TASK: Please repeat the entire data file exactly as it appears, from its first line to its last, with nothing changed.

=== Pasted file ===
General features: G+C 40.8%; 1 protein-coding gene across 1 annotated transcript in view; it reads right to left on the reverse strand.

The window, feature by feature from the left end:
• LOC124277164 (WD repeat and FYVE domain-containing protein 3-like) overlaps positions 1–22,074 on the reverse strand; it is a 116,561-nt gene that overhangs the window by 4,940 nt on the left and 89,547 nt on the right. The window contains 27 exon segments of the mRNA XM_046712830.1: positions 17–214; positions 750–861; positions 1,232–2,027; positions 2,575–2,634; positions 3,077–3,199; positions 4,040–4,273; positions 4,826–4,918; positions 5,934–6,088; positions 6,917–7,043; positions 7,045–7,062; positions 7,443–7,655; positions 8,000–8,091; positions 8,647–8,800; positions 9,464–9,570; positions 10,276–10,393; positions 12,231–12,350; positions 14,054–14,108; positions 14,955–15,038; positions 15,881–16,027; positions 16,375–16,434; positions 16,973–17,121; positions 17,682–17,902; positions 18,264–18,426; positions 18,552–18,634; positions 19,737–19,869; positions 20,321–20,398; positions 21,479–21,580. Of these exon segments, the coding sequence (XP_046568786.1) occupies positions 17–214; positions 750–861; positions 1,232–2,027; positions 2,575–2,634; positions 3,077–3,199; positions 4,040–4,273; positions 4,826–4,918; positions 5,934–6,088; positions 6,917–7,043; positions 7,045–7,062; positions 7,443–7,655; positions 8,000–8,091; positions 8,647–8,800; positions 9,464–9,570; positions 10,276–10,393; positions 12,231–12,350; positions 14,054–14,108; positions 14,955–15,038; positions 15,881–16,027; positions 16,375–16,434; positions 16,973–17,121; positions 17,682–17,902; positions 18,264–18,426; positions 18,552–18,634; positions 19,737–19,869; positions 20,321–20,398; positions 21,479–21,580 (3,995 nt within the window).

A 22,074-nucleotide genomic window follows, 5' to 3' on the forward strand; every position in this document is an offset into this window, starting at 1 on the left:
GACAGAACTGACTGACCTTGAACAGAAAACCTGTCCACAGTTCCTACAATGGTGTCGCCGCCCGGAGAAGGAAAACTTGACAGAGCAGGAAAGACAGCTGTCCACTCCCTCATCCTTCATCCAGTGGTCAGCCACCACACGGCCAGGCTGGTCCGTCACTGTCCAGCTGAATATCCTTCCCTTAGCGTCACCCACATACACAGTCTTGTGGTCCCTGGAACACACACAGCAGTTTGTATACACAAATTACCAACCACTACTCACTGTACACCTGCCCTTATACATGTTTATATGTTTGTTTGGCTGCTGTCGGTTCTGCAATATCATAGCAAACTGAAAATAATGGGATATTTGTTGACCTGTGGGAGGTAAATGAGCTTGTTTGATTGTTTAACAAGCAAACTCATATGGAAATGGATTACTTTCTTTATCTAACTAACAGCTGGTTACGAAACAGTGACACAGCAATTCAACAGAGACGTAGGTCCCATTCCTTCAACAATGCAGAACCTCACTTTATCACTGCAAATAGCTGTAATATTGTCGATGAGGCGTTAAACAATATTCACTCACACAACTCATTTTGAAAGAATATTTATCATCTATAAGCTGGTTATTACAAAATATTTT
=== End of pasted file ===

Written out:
General features: G+C 40.8%; 1 protein-coding gene across 1 annotated transcript in view; it reads right to left on the reverse strand.

The window, feature by feature from the left end:
• LOC124277164 (WD repeat and FYVE domain-containing protein 3-like) overlaps positions 1–22,074 on the reverse strand; it is a 116,561-nt gene that overhangs the window by 4,940 nt on the left and 89,547 nt on the right. The window contains 27 exon segments of the mRNA XM_046712830.1: positions 17–214; positions 750–861; positions 1,232–2,027; positions 2,575–2,634; positions 3,077–3,199; positions 4,040–4,273; positions 4,826–4,918; positions 5,934–6,088; positions 6,917–7,043; positions 7,045–7,062; positions 7,443–7,655; positions 8,000–8,091; positions 8,647–8,800; positions 9,464–9,570; positions 10,276–10,393; positions 12,231–12,350; positions 14,054–14,108; positions 14,955–15,038; positions 15,881–16,027; positions 16,375–16,434; positions 16,973–17,121; positions 17,682–17,902; positions 18,264–18,426; positions 18,552–18,634; positions 19,737–19,869; positions 20,321–20,398; positions 21,479–21,580. Of these exon segments, the coding sequence (XP_046568786.1) occupies positions 17–214; positions 750–861; positions 1,232–2,027; positions 2,575–2,634; positions 3,077–3,199; positions 4,040–4,273; positions 4,826–4,918; positions 5,934–6,088; positions 6,917–7,043; positions 7,045–7,062; positions 7,443–7,655; positions 8,000–8,091; positions 8,647–8,800; positions 9,464–9,570; positions 10,276–10,393; positions 12,231–12,350; positions 14,054–14,108; positions 14,955–15,038; positions 15,881–16,027; positions 16,375–16,434; positions 16,973–17,121; positions 17,682–17,902; positions 18,264–18,426; positions 18,552–18,634; positions 19,737–19,869; positions 20,321–20,398; positions 21,479–21,580 (3,995 nt within the window).

A 22,074-nucleotide genomic window follows, 5' to 3' on the forward strand; every position in this document is an offset into this window, starting at 1 on the left:
GACAGAACTGACTGACCTTGAACAGAAAACCTGTCCACAGTTCCTACAATGGTGTCGCCGCCCGGAGAAGGAAAACTTGACAGAGCAGGAAAGACAGCTGTCCACTCCCTCATCCTTCATCCAGTGGTCAGCCACCACACGGCCAGGCTGGTCCGTCACTGTCCAGCTGAATATCCTTCCCTTAGCGTCACCCACATACACAGTCTTGTGGTCCCTGGAACACACACAGCAGTTTGTATACACAAATTACCAACCACTACTCACTGTACACCTGCCCTTATACATGTTTATATGTTTGTTTGGCTGCTGTCGGTTCTGCAATATCATAGCAAACTGAAAATAATGGGATATTTGTTGACCTGTGGGAGGTAAATGAGCTTGTTTGATTGTTTAACAAGCAAACTCATATGGAAATGGATTACTTTCTTTATCTAACTAACAGCTGGTTACGAAACAGTGACACAGCAATTCAACAGAGACGTAGGTCCCATTCCTTCAACAATGCAGAACCTCACTTTATCACTGCAAATAGCTGTAATATTGTCGATGAGGCGTTAAACAATATTCACTCACACAACTCATTTTGAAAGAATATTTATCATCTATAAGCTGGTTATTACAAAATATTTT